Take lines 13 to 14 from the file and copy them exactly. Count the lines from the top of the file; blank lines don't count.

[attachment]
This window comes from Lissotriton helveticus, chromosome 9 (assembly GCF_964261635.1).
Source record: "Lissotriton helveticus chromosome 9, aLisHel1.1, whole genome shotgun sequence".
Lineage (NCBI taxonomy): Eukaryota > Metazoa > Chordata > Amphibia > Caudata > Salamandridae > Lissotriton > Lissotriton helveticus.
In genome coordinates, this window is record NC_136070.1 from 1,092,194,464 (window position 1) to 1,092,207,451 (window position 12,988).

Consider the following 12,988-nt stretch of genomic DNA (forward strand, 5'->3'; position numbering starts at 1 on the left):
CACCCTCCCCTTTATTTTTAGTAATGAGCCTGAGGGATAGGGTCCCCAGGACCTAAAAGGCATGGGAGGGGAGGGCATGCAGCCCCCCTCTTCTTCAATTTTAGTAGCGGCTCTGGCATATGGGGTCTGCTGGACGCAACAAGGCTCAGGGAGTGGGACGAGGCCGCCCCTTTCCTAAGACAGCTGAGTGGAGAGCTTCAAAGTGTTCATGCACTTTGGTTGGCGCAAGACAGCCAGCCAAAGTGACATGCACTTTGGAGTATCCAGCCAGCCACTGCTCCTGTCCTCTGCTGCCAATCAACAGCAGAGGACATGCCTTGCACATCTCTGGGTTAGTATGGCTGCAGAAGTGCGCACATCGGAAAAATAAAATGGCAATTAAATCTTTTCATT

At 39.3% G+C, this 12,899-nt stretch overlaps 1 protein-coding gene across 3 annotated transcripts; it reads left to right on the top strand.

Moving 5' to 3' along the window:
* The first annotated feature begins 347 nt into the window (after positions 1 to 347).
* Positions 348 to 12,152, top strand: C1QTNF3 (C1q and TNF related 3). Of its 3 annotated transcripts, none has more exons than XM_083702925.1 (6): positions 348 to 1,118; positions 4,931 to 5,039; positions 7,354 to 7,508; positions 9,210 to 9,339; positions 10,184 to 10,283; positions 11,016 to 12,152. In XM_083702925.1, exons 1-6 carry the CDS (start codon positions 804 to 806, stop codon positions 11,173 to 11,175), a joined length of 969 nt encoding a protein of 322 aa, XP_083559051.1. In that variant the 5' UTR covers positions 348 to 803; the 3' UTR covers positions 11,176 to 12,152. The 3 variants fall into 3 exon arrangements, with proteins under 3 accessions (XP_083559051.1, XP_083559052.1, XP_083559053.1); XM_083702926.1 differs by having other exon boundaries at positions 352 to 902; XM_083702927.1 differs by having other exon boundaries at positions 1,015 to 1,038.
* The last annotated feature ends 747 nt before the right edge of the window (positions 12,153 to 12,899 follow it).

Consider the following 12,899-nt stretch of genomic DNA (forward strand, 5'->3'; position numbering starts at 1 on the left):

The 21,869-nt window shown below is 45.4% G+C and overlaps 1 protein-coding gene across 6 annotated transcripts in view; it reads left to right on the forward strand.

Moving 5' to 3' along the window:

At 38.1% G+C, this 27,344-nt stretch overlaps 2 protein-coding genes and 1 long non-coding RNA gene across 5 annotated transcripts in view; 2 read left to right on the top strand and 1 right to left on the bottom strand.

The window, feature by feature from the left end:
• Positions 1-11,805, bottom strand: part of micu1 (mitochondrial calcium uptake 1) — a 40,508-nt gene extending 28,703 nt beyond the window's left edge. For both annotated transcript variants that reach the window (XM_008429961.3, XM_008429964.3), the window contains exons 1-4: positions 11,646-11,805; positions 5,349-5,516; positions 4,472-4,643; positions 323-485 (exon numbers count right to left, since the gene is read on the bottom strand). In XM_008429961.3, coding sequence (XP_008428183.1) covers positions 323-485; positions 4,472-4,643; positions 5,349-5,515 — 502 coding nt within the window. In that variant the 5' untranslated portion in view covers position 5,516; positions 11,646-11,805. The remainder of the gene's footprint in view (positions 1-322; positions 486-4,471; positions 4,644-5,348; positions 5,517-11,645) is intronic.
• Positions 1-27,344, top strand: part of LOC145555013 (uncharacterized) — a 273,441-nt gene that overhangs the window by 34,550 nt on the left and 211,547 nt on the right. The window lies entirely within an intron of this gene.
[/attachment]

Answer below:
The 21,869-nt window shown below is 45.4% G+C and overlaps 1 protein-coding gene across 6 annotated transcripts in view; it reads left to right on the forward strand.

Moving 5' to 3' along the window: